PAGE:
With a new academic year comes the opportunity to incorporate new types of programming initiatives within our respective departments. While creating new programs can be cumbersome, it is important to acknowledge people learn through a variety of mediums. A new option to consider is a Career Development Dialogue Program.
What’s a Dialogue Program?
Dialogue programs differ from a “standard” advising session because of three main factors. First, a dialogue is a deliberative process with the goal of coming to a shared understanding of a complex problem, impacting all who are engaging. Second, dialogue leads to a mutual understanding of differences and finds ways to talk across those differences. Third, people explore ideas by asking questions and sharing one’s own perspectives and experience. Ultimately, dialogue aims to provide a dynamic and constructive space to address complex in real time.
Ok Cool. So how could this work in Career Services?
While many workshops, student advising sessions, and employer events tend to focus on one specific area or outcome, a dialogue allows for a multi-layered process or idea to be explored in a meaningful way. For example, within the Grady College of Journalism and Mass Communication, the first Career Development Dialogue offered in 2017-2018 is entitled “Life, Liberty, & the Pursuit of Happiness: Exploring Equity & Inclusion in the Workplace.” The goal of this dialogue is to explore equity and inclusion from multiple perspectives in the workplace. As students, faculty, staff and employers are open to participating in the dialogue, it allows for a variety of identities, voices and perspectives to be presented. Moreover, it allows students and faculty an opportunity to engage with employers and organizations in real time.
This sounds simple but is it really?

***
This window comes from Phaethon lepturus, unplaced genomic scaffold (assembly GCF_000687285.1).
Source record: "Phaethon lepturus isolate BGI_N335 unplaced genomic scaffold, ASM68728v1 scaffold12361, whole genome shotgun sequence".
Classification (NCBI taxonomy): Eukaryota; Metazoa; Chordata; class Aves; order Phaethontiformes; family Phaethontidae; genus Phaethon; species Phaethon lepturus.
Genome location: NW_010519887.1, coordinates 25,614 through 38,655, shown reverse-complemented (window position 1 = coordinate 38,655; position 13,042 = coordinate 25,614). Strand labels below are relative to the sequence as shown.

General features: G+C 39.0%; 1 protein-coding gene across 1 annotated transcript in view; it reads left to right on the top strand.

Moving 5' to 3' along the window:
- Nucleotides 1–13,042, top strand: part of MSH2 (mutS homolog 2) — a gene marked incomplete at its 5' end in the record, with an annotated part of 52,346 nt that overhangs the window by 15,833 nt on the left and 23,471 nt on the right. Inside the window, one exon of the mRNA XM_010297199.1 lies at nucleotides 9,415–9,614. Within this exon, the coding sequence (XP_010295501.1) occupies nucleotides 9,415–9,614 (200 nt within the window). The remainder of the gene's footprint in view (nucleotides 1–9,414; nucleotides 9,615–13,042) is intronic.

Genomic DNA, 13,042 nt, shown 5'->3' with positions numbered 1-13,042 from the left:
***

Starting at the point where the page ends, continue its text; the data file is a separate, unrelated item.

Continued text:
The simple answer is yes and no. Dialogue is an intentional practice; thus, there are a couple of pro tips to make this process successful for your institution: a) carefully select a topic to appease a varied audience; b) think critically of who would actually participate in dialogue; c) define and integrate the overall outcomes of your event through your dialogue design; d) calibrate the participants before starting the event by stating what dialogue is and what it is intended to do for the group; and e) provide a fun and relaxed environment.
However, talking across difference can still be tricky. When engaging a varied audience strong differences can occur—and that is okay. What is important, however, is to ensure participants understand why difference is important and, how they can honor and acknowledge those differences.
Overall, dialogue programs provide another unique opportunity to unpack career issues and problems for today’s students. It allows for complexity to exist and it can lead to deeper conversations in the future. Cheers to a new year and new programs!
This post is part of our #SACareer series, addressing careers in student affairs, careers outside of student affairs, and the work of career services professionals. Read more about the series in Jake Nelko’s intro post. Each post is a contribution by a member or friend of the Commission for Career Services from ACPA. Our organization exists to benefit the careers of career services professionals, student affairs professionals, and anyone supporting students in the career endeavors. For more information about how to get involved with the Commission for Career Services or the #SACareer blog series, contact Paige Erhart at firstname.lastname@example.org.